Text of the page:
LISTEN: GPB's Sarah Kallis delivers the Lawmakers Capitol Report for Feb. 6, 2024


Today, lawmakers debated several controversial bills about the criminal justice system in Georgia.  

The debate about the Prosecuting Attorneys Qualifications Commission made its way to the Senate floor again.  

Last year, the Senate passed Senate Bill 92, which would create a commission to oversee and potentially punish local district attorneys who fail to uphold Georgia law or  break it.  

That bill required the Georgia Supreme Court to set up the rules and guidelines for the oversight. 

But the Court rejected that idea, saying it didn’t have the authority to perform those duties. 

So, the bill was back in the Senate without that requirement, this time as SB 332. 

Those like Sen. Elena Parent who oppose the creation of the commission say it still is just a way to punish district attorneys whose policies don’t align with Republicans.  

Like last year’s bill, this one passed along party lines, 29 to 22. 

The Senate also took up SB 344. It would create a 5-day tax exemption each year on the sale of firearms, ammunition, gun safes and related items. 

Democrats objected to the bill, saying that it would increase the number of guns. 

Others pointed out the hypocrisy, citing that tax exemptions on other items would benefit far more Georgians than what this bill proposed. 

The bill was passed 30 to 22. 

Another bill, SB 189 was also debated on the floor.  

It would eliminate the QR code on ballots and print the voters’ choices instead.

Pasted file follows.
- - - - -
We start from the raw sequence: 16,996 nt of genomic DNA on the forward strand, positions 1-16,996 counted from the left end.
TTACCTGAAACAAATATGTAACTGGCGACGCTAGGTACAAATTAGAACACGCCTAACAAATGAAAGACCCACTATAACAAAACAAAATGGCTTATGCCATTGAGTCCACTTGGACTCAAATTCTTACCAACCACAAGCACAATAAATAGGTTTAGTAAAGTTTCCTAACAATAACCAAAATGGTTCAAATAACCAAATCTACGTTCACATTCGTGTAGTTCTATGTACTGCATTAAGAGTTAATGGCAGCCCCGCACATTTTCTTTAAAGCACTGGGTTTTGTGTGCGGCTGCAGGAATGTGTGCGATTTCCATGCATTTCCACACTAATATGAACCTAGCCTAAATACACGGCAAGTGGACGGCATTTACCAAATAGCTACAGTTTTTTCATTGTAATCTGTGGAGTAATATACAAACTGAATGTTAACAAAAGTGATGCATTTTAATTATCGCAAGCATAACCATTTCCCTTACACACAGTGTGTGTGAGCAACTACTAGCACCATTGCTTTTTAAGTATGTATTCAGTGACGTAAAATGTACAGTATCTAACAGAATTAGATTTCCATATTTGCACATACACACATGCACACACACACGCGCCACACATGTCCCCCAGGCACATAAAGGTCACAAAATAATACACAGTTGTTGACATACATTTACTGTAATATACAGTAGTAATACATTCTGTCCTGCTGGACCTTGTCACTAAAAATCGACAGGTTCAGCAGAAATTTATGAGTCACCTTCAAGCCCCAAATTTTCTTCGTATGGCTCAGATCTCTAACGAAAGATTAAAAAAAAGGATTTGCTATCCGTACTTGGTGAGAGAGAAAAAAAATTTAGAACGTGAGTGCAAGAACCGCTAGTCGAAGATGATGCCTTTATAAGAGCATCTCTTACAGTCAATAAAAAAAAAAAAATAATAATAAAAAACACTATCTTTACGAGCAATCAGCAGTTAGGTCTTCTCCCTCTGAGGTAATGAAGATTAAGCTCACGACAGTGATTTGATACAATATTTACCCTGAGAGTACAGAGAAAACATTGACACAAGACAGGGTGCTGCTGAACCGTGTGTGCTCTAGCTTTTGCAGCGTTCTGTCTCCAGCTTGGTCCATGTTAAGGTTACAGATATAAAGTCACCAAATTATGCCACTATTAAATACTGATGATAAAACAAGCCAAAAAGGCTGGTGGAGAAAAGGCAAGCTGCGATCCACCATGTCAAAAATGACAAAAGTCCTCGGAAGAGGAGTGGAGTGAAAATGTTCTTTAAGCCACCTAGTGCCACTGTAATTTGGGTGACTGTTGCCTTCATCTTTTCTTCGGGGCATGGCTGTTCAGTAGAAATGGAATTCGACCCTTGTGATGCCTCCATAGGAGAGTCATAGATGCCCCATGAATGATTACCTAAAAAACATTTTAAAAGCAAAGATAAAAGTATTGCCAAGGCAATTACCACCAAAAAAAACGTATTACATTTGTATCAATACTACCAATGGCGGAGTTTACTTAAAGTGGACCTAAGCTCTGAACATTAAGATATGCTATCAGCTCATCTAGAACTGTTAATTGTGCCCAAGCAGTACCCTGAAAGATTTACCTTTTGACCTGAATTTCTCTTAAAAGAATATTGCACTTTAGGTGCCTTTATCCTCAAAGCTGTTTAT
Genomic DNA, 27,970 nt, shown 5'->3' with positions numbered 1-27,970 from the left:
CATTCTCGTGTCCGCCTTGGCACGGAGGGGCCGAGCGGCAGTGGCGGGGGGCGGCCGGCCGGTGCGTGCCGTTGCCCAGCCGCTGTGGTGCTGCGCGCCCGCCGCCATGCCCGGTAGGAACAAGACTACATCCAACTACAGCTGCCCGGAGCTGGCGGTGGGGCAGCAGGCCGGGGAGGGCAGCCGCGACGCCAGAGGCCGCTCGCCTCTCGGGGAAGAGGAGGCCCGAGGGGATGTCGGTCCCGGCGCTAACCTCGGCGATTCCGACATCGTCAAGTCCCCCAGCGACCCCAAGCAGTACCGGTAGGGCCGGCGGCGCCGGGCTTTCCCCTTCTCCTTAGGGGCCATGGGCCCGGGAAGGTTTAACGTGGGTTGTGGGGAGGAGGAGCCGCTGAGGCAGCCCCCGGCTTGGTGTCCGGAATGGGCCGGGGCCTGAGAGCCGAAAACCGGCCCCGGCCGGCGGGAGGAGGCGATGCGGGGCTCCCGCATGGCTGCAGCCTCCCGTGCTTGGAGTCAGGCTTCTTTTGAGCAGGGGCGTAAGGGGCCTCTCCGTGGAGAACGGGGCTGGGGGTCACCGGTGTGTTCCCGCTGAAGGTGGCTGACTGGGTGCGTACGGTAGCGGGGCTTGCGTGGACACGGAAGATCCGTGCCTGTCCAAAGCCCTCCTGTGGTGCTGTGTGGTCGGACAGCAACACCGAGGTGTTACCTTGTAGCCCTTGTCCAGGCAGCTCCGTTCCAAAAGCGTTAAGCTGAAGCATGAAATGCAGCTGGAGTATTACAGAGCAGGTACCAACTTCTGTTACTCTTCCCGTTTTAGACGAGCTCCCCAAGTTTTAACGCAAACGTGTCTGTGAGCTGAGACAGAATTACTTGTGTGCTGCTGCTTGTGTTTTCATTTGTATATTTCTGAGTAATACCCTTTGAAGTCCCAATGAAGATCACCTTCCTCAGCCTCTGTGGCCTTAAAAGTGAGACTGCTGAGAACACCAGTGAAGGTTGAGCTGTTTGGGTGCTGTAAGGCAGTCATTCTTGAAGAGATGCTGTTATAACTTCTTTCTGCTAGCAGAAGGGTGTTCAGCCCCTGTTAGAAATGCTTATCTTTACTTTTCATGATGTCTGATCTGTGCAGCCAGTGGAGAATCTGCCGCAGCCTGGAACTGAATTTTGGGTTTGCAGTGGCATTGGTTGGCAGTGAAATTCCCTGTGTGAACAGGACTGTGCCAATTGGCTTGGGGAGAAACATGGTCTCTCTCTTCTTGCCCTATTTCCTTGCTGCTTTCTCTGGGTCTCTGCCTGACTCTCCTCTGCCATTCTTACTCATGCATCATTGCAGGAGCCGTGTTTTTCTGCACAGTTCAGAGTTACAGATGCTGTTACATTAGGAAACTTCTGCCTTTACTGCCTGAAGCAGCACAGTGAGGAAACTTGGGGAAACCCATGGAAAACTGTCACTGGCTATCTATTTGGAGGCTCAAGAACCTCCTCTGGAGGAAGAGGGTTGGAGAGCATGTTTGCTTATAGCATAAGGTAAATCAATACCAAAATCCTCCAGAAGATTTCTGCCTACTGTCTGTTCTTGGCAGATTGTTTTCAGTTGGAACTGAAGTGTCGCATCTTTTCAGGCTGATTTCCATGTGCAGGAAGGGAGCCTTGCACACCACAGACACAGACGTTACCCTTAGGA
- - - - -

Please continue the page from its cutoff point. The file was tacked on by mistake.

Despite Democrat objections, including the costs to implement a new ballot reading system, the bill was passed 31 to 22. 

In the House, lawmakers approved a bill that expands the number of crimes that require a cash bond – including more misdemeanors.

SB 63 also limits how many times you can bail somebody out of jail to three per year. 

Opponents say the bill is taking aim at low-income Georgians.

Supporters say the measure re-affirms Georgia’s commitment to law.  

The bill passed 97 to 69, and now advances to the governor’s desk. 

Also today, cancer survivors and oncologists from across the state advocated for expanded Medicaid.  

They said a coverage gap often delays diagnosis and reduces early treatment.

Tomorrow, lawmakers will come back to the Gold Dome for Day 16 and hear the Georgia Supreme Court justices deliver their state of the judiciary address.  

Join host Donna Lowry and capitol reporter Sarah Kallis at 7 p.m. on GPB-TV for the 54th season of GPB's Lawmakers.